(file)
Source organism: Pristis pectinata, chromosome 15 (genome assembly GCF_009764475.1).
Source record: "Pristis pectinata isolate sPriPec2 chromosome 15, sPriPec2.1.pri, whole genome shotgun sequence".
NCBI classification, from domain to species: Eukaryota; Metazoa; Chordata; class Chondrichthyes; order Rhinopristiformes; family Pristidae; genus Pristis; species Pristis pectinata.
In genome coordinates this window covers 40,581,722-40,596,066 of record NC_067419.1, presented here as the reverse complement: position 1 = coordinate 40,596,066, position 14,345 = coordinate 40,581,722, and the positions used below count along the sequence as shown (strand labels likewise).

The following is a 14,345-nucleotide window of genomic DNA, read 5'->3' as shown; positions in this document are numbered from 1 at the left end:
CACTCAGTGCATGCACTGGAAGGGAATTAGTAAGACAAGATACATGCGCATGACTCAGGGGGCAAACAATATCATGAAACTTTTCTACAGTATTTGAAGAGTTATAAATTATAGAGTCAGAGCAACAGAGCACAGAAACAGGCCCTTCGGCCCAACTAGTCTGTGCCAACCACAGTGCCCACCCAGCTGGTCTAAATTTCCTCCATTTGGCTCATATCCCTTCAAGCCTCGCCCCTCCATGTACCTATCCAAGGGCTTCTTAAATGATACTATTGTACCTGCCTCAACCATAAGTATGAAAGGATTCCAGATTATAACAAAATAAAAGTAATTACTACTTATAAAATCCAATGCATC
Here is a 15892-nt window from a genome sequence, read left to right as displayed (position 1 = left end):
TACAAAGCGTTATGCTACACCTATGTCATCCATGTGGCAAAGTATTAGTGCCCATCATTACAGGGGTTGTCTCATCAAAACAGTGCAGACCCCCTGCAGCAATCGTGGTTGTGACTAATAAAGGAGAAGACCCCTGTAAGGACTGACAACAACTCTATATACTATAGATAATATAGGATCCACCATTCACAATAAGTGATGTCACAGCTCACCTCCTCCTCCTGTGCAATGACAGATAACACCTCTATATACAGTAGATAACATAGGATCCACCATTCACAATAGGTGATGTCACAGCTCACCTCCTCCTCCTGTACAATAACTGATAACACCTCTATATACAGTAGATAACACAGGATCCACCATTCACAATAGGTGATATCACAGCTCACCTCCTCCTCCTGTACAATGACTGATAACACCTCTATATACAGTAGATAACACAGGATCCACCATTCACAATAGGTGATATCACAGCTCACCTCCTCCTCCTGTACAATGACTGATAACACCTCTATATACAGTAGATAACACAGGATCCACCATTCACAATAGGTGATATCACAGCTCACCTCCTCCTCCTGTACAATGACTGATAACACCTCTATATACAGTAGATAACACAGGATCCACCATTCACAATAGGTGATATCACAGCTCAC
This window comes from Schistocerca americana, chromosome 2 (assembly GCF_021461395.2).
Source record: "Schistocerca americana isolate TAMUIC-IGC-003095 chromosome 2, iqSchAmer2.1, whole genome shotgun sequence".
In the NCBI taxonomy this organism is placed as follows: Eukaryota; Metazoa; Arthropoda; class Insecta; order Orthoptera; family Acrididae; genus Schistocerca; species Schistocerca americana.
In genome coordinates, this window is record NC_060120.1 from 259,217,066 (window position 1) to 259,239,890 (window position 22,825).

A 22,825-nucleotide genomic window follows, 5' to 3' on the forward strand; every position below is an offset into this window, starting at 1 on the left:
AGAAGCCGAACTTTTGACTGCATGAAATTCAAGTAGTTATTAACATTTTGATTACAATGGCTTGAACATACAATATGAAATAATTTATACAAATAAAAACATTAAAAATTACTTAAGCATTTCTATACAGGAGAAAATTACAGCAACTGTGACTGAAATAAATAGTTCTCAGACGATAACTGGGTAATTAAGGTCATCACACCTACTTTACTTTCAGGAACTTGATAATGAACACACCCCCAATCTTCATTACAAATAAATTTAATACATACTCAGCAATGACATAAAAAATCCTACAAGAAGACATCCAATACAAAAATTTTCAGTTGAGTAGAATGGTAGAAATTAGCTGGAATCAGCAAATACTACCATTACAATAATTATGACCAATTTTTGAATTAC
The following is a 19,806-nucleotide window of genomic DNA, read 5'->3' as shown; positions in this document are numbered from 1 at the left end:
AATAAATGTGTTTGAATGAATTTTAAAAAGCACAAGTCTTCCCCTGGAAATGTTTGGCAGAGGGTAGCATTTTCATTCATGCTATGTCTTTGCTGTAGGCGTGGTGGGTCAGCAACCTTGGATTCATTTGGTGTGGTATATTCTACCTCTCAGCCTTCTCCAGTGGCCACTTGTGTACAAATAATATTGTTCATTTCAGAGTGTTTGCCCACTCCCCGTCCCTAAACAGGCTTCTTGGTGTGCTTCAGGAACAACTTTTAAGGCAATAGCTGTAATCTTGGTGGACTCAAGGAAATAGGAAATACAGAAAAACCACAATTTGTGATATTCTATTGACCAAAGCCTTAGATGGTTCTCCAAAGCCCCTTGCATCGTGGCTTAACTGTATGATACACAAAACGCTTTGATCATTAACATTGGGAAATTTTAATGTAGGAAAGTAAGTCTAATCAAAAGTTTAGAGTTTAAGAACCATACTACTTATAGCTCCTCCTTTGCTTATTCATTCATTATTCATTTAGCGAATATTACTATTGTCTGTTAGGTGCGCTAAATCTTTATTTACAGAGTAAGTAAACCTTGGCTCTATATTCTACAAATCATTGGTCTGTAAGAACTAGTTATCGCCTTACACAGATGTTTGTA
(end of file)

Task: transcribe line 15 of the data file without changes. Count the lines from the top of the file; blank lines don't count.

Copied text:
The following is a 19,806-nucleotide window of genomic DNA, read 5'->3' as shown; positions in this document are numbered from 1 at the left end: